The Flemish Decree on the use of languages made slightly more flexible for employment contracts

The Flemish Decree on the use of languages made an
exception to the general rule that employment contracts
must be drafted in Dutch.


Pursuant to the Flemish Decree on the use of languages of 19 July 1973 (hereinafter the “Decree”), all enterprises who have their place of business in the Dutch-speaking region of Belgium are obliged to use Dutch in their relations with their employees, as well as in all the company acts and documents required by the law.

Acts or documents that are not drafted in Dutch, such as an employment contract, are null and void, by virtue of the Decree.

The regulations of the Decree on the use of languages also apply to foreign undertakings having a place of business in the Dutch-speaking region of Belgium, even if their current language  is not Dutch.



1. The Decree is in conflict with European regulations

The European Court of Justice judged in its decision of 16 April 2013 that the Flemish Decree on the use of languages in cross-border employment relations is in violation with the principles of freedom of movement of persons.

According to the Court the regulation provided by the Decree on the use of languages constitutes a restriction for the freedom of movement of workers. The Court criticized mainly the obligation to draft cross-border employment contracts in Dutch, without the necessity that both parties have to have knowledge of Dutch. The Court judged that in such cases the employment contracts may be drawn up in other languages than the official language of the member state.

2. Adjustment of the Flemish Decree on the use of Languages as a result of the judgement of the European Court of Justice

The Flemish Legislator has adjusted the Decree on the use languages to  the aforementioned judgement in order to meet the comments of the European Court of Justice.

On 2 May 2014 the Amending Decree of 14 March 2014 entered into force (Decree amending Article 1,2,4,5,12 and 16 of the decree of 19 July 1973 on the use of languages in relations between employers and employees and also in company documents and papers that are required by law and by regulation (Belgian Official Gazette 22 April 2014)).

Although the Flemish Legislator refers to a “modification” of the Decree on languages, essentially very little has “changed” since the entering into force of the Amending Decree. The Dutch language is still the basic language for relations between employers and employees. The same principle applies for company acts and documents required by the law.

The only modification that was made, is on the level of the individual cross-border employment contracts.

From now on, a legally valid version of the individual employment contract can be drawn up in an official language of the European Union or the European Economic Area. This (other) language has to be understood by all contracting parties. Subsequently, the Flemish Legislator provided that in case of conflict between both versions, the Dutch version shall prevail. Moreover, not every employee can take advantage of this regulation.
This regulation only applies for employees:
•    having their domicile in an other member state of the European Union or a member state of the European Economic Area (Iceland, Liechtenstein and Norway);
•    who live in Belgium and made use of their right of freedom of movement of workers or the freedom of residence (as guaranteed by Article 45 and 49 of the Treaty on Functioning of the European Union and by regulation (EU) nr. 492/2011) and ;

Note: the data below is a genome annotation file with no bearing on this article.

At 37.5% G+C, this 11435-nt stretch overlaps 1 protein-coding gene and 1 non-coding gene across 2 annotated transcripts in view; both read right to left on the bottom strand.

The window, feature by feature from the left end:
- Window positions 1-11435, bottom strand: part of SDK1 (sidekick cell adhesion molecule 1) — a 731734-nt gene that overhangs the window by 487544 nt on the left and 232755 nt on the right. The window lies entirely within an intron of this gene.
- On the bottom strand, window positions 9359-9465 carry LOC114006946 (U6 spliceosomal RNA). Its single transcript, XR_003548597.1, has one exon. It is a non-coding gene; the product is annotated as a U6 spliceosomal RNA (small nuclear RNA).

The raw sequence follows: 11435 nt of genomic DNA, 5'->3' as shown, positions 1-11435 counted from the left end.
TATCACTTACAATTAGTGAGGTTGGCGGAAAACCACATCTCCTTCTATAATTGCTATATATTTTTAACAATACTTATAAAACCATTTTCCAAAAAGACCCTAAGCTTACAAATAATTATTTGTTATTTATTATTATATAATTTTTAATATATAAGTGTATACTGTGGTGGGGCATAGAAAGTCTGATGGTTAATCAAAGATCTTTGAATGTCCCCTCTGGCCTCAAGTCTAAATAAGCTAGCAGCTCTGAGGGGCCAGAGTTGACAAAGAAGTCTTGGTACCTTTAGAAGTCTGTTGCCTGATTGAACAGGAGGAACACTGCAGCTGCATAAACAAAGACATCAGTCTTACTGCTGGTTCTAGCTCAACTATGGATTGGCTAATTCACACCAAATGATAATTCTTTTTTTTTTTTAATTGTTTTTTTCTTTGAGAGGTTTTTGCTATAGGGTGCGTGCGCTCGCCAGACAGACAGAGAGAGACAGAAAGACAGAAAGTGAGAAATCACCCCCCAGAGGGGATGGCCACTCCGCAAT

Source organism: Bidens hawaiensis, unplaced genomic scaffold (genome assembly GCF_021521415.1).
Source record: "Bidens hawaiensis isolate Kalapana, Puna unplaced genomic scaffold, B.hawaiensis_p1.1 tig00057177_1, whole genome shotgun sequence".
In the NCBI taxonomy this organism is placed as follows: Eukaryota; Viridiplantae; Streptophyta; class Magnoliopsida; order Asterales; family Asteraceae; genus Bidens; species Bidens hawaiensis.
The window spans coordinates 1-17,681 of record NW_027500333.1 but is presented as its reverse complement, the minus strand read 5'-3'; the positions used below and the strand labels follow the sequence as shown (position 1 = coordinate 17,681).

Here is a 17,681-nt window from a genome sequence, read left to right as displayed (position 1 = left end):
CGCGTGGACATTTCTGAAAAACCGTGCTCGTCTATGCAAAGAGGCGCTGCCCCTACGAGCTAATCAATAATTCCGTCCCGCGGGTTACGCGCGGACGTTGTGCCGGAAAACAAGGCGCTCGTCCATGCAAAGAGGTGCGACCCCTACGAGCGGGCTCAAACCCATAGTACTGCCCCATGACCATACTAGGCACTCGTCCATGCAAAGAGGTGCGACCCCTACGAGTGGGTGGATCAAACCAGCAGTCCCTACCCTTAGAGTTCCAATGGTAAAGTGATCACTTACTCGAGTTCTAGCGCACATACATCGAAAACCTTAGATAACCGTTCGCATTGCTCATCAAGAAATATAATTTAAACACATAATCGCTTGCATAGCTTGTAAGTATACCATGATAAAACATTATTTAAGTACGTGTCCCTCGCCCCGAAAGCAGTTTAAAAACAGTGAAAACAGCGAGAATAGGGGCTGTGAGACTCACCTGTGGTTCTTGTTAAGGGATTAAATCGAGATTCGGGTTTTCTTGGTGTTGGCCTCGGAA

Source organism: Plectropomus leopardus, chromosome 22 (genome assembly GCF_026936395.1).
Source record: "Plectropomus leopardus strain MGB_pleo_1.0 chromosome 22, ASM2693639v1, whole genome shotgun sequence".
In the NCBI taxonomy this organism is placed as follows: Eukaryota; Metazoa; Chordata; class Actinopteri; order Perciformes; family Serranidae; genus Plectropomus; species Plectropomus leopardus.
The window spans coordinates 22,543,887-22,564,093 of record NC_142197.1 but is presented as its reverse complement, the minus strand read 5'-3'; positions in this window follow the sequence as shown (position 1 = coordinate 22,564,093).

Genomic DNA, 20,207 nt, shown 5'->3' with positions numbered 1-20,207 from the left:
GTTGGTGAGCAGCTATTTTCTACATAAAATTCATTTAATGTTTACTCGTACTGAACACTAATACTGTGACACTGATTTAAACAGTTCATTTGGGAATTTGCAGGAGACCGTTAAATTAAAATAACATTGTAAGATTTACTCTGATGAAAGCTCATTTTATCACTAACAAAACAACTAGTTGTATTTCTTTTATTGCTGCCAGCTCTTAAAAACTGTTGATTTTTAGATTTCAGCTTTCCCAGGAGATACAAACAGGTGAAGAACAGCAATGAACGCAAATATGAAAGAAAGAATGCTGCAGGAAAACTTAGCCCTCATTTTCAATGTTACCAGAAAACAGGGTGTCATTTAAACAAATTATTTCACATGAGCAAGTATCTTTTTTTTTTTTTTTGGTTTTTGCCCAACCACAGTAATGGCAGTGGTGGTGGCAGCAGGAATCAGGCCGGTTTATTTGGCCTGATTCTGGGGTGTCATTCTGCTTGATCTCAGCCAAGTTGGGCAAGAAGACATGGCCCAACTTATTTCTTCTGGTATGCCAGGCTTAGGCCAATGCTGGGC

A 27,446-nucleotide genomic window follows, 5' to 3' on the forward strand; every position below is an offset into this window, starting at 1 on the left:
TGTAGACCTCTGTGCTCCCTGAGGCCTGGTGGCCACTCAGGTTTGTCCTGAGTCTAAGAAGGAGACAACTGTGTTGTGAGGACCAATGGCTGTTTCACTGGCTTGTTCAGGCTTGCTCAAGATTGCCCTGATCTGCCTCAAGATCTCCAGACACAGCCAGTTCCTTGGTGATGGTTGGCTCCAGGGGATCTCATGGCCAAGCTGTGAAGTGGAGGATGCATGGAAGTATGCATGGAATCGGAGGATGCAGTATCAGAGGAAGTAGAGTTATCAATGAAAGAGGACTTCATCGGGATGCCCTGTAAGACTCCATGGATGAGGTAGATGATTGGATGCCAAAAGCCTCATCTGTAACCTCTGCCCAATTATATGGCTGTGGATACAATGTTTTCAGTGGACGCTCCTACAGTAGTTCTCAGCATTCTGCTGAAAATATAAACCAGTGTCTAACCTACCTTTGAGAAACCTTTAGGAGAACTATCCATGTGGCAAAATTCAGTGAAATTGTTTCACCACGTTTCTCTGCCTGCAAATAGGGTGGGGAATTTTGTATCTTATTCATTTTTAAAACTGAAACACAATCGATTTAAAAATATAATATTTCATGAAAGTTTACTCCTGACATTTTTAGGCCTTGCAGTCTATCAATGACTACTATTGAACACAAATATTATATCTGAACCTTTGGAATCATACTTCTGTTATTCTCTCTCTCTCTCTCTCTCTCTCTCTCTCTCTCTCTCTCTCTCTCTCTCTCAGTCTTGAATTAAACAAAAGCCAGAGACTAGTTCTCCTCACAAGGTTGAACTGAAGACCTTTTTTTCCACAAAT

•    who are subject to the free movement of workers by virtue of an international or supranational treaty.

All other documents and acts within employment relations are only be legally valid if they are in Dutch. Notwithstanding this, every employer is free to add a translation to such documents or acts, without having a legal validity, and as long as the original legally valid document is drawn up in Dutch.

3. Sanctions

Companies that do not respect the Decree on the use of languages, can be sanctioned with an administrative or a criminal fine. In the past imprisonment was also provided by the Decree but abolished now.

The documents or actions conflicting with the Decree are null and void. The nullity has to be decided ex officio by the court. This nullity is valid until the filing of the replacing valid documents with the clerck of the labour court. The nullity cannot be to the disadvantage of the employee. The employer bears the responsibility for the damages caused by the documents or actions that are null and void, caused to the employee or third parties.

4. Conclusion

The language that must to be used for relations between the employers (having their place of business in the Dutch-speaking region of Belgium) and employees, company documents and papers that are required by law and by regulations and all documents intended for the personnel, remains Dutch.

An exception is made for the individual cross-border employment contracts, for which an additional legally valid version drawn up in an other language than Dutch is allowed, subject to the conditions mentioned above. This is an option but not an obligation.

Despite the fact that the Flemish Legislator slightly modified the Decree on the use of languages under pressure of the European Court, the result is that the Dutch language still remains fundamental in Flanders and that other languages are and remain “accessory”. The Amended Decree highlights that the Flemish Community encourages the use of the Dutch language in the relations between employers and employees, considering the protection of the employees and the reinforcement of social coherence.

05 September 2014

Leila Mstoian - leila.mstoian@peeters-law.be
Ann Vranken - ann.vranken@peeters-law.be

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